Part II has a strong geographical focus as it deals with senatorial religion in Rome and Italy (chapter three) and in the provinces (chapter four). Várhelyi notices that most signs of religious activities by senators in Rome are found in connection with their magistracies, whereas there is a scarcity in display of their individual religious activities. As Várhelyi justly asks, does this mean that in the capital priestly colleges of senators were more visible than individual senators? In Italy and the provinces a different picture emerges. As Várhelyi demonstrates - well illustrated with evidence - Italy offered senators, even though Rome was in relative vicinity, a good opportunity to manifest themselves in a great variety of religious cults, in part because they were not restricted by the presence and religious authority of the emperor. When senators were present in the provinces as imperial officials, for instance as provincial governors but also as military commanders, they were expected to perform religious rituals such as the vota sollemnia for the New Year, or the dies imperii. Their presence offered them an opportunity to play a role within the local public cults, but also within the imperial cult. In this second part of the book, Várhelyi portrays senators as representing a link between the local religious practices and the larger religious context of the empire as centered on the emperor (150).
In part III, Várhelyi concentrates on the attitudes of and religious frameworks within which senators exercised their religion. In chapter five, she shows how especially mythology and philosophy offered avenues to senators by which they were able to establish a position within the net of power relations with the emperor and the imperial court. Notable in this discussion is the emphasis of the tension between senatorial freedom and imperial approval of choices made by senators. Here, and throughout the entire book, Várhelyi repeatedly stresses the limitations for senators because of the emperor's presence and role within religion (one of the reasons why, according to Várhelyi, creative use of myths by senators increasingly were confined to their private life), although one wonders if this tension in certain cases is not being overstated.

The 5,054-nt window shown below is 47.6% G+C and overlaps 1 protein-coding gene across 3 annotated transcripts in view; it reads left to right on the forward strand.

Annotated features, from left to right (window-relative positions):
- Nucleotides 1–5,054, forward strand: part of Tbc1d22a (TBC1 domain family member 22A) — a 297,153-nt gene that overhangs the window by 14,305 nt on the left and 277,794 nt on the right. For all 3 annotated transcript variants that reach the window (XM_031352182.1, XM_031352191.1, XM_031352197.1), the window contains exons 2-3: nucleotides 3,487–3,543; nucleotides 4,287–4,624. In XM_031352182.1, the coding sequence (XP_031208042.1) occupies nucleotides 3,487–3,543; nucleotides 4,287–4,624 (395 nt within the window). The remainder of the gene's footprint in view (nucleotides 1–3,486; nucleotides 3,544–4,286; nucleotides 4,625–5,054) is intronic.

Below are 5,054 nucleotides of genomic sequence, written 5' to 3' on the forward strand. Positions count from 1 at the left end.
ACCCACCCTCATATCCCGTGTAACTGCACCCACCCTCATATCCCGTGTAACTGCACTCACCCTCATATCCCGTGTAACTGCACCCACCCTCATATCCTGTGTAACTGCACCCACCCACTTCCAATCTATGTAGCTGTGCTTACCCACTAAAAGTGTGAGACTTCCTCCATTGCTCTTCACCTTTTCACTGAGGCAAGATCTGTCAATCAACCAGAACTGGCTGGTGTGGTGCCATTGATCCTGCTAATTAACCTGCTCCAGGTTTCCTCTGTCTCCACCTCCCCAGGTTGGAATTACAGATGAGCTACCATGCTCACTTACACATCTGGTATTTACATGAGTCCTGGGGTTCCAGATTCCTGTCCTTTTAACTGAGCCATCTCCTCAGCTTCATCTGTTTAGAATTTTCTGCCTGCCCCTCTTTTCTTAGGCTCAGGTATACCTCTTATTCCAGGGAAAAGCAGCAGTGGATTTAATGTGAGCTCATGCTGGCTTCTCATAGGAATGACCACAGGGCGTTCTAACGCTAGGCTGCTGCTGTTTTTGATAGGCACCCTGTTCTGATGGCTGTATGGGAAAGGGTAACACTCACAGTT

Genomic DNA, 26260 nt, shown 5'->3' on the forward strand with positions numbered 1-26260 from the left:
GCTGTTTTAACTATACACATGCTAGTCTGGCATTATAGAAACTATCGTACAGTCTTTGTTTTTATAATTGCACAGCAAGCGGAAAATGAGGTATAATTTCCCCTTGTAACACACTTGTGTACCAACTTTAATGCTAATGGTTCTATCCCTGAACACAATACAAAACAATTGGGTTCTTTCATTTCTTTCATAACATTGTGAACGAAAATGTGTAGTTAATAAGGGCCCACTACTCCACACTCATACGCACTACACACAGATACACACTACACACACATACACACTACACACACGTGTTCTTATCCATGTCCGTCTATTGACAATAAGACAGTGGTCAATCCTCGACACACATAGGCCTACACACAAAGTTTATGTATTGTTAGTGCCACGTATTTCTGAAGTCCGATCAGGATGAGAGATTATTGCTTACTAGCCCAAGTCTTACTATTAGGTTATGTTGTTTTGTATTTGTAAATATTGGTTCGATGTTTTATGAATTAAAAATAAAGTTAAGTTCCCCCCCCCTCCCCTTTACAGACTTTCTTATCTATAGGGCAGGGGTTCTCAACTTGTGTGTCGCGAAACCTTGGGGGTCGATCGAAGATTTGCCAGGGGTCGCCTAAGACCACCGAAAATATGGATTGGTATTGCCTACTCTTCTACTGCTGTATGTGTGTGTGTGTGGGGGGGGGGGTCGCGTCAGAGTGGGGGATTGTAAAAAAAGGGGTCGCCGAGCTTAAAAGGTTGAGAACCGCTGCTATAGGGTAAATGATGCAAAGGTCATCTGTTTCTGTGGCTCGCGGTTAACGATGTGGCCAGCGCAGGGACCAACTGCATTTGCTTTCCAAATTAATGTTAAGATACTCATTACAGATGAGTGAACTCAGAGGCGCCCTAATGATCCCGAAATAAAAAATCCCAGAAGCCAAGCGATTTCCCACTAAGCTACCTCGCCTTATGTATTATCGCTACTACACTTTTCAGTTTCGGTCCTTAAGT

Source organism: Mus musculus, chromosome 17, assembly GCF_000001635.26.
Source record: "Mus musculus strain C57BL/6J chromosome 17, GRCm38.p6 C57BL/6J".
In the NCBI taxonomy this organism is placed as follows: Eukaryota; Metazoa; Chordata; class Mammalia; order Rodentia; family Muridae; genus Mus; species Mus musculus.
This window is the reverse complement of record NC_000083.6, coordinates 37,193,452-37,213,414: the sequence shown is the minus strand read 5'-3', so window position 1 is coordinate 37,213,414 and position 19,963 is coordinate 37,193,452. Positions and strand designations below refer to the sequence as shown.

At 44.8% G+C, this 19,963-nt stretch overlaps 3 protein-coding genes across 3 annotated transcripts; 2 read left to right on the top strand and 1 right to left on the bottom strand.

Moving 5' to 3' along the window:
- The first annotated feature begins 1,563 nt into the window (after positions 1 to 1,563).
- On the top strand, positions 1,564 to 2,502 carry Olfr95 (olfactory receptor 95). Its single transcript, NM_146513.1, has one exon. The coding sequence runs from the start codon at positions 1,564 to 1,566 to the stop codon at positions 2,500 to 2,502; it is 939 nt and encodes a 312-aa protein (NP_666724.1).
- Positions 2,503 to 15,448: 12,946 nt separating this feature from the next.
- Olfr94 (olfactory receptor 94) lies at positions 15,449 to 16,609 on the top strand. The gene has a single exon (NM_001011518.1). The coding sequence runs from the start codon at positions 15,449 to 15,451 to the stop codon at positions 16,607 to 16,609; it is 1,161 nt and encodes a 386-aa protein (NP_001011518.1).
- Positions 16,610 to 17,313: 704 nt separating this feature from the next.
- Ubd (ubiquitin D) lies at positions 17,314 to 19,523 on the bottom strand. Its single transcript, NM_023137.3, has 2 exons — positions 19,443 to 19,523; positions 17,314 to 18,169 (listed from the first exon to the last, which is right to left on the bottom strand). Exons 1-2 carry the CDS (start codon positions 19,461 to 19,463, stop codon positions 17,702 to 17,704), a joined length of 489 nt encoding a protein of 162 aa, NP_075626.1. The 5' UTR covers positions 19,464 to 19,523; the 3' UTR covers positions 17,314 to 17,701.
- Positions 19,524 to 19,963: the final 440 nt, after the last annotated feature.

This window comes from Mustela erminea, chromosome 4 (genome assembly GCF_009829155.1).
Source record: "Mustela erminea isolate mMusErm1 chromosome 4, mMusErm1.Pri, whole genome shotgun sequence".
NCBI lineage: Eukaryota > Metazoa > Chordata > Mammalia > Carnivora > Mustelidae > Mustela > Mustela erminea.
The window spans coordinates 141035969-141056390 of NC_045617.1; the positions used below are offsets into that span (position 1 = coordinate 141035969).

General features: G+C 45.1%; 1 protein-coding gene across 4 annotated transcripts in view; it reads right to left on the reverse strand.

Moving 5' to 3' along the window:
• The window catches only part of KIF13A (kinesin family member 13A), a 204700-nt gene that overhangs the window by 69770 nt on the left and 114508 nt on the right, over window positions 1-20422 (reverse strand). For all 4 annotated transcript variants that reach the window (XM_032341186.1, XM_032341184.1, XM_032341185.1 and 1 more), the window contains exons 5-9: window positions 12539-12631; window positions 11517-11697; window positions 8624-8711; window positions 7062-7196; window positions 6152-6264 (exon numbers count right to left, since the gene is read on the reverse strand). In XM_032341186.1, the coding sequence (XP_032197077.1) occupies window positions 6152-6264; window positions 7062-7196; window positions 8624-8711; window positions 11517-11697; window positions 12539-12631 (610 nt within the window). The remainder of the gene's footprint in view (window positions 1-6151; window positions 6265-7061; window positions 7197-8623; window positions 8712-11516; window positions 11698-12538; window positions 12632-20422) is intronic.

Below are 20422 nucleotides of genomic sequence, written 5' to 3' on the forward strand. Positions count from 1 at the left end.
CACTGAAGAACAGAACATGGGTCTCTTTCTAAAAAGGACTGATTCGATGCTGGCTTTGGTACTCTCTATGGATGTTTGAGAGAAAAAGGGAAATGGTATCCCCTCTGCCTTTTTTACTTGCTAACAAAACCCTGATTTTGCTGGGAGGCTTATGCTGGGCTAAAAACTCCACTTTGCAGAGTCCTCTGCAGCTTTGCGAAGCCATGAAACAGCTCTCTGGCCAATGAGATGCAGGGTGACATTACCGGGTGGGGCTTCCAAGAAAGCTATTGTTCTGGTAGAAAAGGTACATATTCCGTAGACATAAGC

Chapter six examines the ways in which senators attempted to shape their own religious 'aspirations', as they were searching ways in which to connect to a religion that both fulfilled their own needs and met the demands of the imperial court. Exemplary for the tension between senatorial and imperial needs can be seen in senators' attempt to find ways to make worship of the emperors' genius acceptable. Similarly, Várhelyi's analysis of over fifty pro salute inscriptions for senators challenges Mommsen's view of these documents as he argued that they should be regarded as an expression of imperial ambitions of senators and which therefore should fall under the laws of treason. Instead, Várhelyi argues for a more intricate connection between senatorial and imperial religion.
In general, this clearly structured and well documented study by Várhelyi should be read by all of those interested in the functioning of Roman religion, in particular the religious practices of the upper classes of Roman society, as it offers additional or different interpretations of issues that might have had the attention of scholars in the field of Roman religion before but had not been analyzed in the ways in which Várhelyi has done.